This is not the end of the repeal issue… But it is the beginning of the end
Fox hunting again was an issue in the recent General Election. Conservatives Against Fox Hunting received tons of emails from Conservative supporters during the course of this election. Many expressed disappointment as to why a free vote on the future of the Hunting Act had once again been included in the latest Conservative Manifesto. Conservative supporters told us that they were going to reconsider voting for their Conservative Candidate if they supported repeal and others who said outright they could not vote for a Conservative Government as this issue was very important to them. Many Conservative supporters were saddened and dismayed that their views were not being represented by the party on this issue.
Let us be clear, the chances of the Hunting Act being repealed during this parliament are low. In the last parliament, 83 Conservative MP’s had committed to opposing any repeal of the Hunting Act should a free vote have been called. An additional number of Conservative MPs said they would have abstained. Indeed, during the last few weeks, an increasing number of previously pro-repeal Conservative MP’s reversed their earlier held position and said they would now not vote to repeal the hunting ban. We are confident that currently in excess of one third of Conservative MP’s would vote against repealing the Hunting Act.
The repeal issue is toxic and misrepresents the mainstream Conservative supporter as well as alienating the new generation of voters. It cements the opposition argument that there is a perception we are ‘for the few and not the many’ and it has the potential to show us as a party that does not listen not only to its supporters but the country. We must look forwards and not backwards and we must question why time and time again the party leadership listens to the small pressure group of hunt lobbyists.
To understand this perhaps we should look at how the hunting lobby has operated in the past. On the 5th of July 2016, following David Cameron’s resignation as party leader and at the beginning of the Conservative Party election campaign for a new leader, Simon Hart MP, present Chairman of the Countryside Alliance, wrote an article for the Spectator Magazine, ‘How the rural vote could decide the Conservative leadership race’.(https://blogs.spectator.co.uk/2016/07/rural-vote-decide-conservative-leadership-race/). In the article, he claims their own research suggests there are at least 26,000 Countryside Alliance members who are also members of the Conservative Party – if this is the case- that is 20 percent of members who have a voting right to decide a new leader of the party. In the article, he asks a series of questions of potential leadership candidates including: ‘Can you confirm that you are opposed to the Hunting Act and that a commitment to resolve this injustice will remain in any future manifesto?’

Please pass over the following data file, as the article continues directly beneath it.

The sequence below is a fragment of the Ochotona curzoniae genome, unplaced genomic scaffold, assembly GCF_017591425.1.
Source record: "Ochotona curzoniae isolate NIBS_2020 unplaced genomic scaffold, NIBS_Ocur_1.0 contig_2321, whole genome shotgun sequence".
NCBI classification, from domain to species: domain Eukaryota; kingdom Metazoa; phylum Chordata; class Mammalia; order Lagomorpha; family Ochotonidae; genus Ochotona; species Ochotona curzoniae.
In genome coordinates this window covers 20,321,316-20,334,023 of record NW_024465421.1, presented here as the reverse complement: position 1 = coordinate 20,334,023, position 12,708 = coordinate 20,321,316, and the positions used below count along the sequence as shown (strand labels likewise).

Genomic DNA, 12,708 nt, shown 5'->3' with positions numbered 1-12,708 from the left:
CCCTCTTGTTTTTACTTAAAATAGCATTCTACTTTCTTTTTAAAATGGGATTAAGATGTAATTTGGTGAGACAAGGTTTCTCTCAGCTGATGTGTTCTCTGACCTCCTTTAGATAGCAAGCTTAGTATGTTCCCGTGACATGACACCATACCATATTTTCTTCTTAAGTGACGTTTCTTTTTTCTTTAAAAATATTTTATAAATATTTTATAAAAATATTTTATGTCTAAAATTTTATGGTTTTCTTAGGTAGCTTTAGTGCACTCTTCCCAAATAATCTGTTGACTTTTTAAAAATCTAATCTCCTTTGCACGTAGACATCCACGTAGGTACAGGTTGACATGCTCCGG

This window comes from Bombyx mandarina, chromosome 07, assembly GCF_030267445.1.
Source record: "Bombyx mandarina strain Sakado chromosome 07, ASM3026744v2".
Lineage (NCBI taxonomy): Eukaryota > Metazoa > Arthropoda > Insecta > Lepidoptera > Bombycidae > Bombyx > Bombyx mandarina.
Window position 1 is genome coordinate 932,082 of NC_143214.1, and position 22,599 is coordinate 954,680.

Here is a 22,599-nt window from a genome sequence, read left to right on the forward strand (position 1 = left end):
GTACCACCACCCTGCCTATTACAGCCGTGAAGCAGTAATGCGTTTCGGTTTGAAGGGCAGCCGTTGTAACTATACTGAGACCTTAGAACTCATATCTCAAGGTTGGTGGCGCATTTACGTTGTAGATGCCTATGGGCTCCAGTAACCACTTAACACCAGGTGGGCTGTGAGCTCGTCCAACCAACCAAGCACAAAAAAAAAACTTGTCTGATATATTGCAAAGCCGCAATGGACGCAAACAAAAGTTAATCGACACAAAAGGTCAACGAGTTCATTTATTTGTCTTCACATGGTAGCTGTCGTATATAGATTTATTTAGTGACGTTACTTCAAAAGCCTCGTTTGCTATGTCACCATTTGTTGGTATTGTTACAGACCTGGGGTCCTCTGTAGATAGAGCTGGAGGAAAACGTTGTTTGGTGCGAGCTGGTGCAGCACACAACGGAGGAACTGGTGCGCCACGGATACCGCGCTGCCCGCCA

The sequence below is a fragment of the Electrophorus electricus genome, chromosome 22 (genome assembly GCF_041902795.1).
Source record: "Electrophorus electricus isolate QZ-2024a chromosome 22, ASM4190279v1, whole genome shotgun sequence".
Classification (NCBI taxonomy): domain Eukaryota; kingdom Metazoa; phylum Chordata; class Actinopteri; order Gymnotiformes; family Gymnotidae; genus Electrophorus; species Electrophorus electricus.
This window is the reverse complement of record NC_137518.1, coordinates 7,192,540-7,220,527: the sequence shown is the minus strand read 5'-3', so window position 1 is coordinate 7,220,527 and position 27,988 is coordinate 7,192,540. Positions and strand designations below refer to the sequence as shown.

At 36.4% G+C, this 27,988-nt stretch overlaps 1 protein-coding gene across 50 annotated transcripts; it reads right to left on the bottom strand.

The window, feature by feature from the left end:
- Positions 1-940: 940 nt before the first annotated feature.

It is interesting to note that the Telegraph reported on the 27th January 2001 “The RSPCA won its High Court battle yesterday to stop pro-hunt campaigners from infiltrating its ranks.” (http://www.telegraph.co.uk/news/uknews/1319660/RSPCA-wins-right-to-block-hunt-lobby.html ). The Independent reported on the 19th of June 1999 , Fox hunters plan to hijack RSPCA’s annual meeting (http://www.independent.co.uk/news/fox-hunters-plot-to-hijack-rspcas-annual-meeting-1101217.html)
If rural votes were truly going to decide the Conservative Party leadership race or for that matter a general election then surely an anti-hunting candidate would win, as poll after poll reflects overwhelming public opposition to Hunting with dogs. This is opposed in equal measure in both the rural and urban areas. Latest polls show a staggering 84 % of rural voters oppose the repeal of the act.
We must now move on from the toxic repeal issue within our party. This will only be achieved by either the party itself looking at the voting effect this has or by grass root Conservative party supporters themselves.
If you are a Conservative supporter whose views reflect that of the anti-hunting majority alongside your other Conservative held opinions and you want to help keep hunting with dogs banned you must take action and join the party to help make a difference. It is necessary to become a voting member and have influence in the political party you support.
Each and every anti-hunting Conservative supporter has to take individual responsibility to end the strangle hold that the divisive repeal issue has held over our party. There is nothing contradictory about being a Conservative who cares about animal welfare. Join the Conservative Party and become a voting member here:
Remember; the pro-hunt lobby in their own words:
Acknowledge ‘hunting is a sport’
“never given up fighting for our sport”
Chairman of The Council of Hunting Associations
Acknowledge ‘Hounds tear live foxes apart’
“nor does she want to tear apart a live fox – that’s the job of the hounds,”
Consultant to the Countryside Alliance, Council of Hunting Associations and the All Party Parliamentary Middle Way Group
ConservativeHome – 3 June 2017
Acknowledge ‘that field sports remain their backbone’
“The Alliance has a wide agenda but field sports will remain its backbone, and repeal of the Hunting Act is a key objective.”
Former CEO of the Countryside Alliance
Politics.co.uk – 20th Sept 2010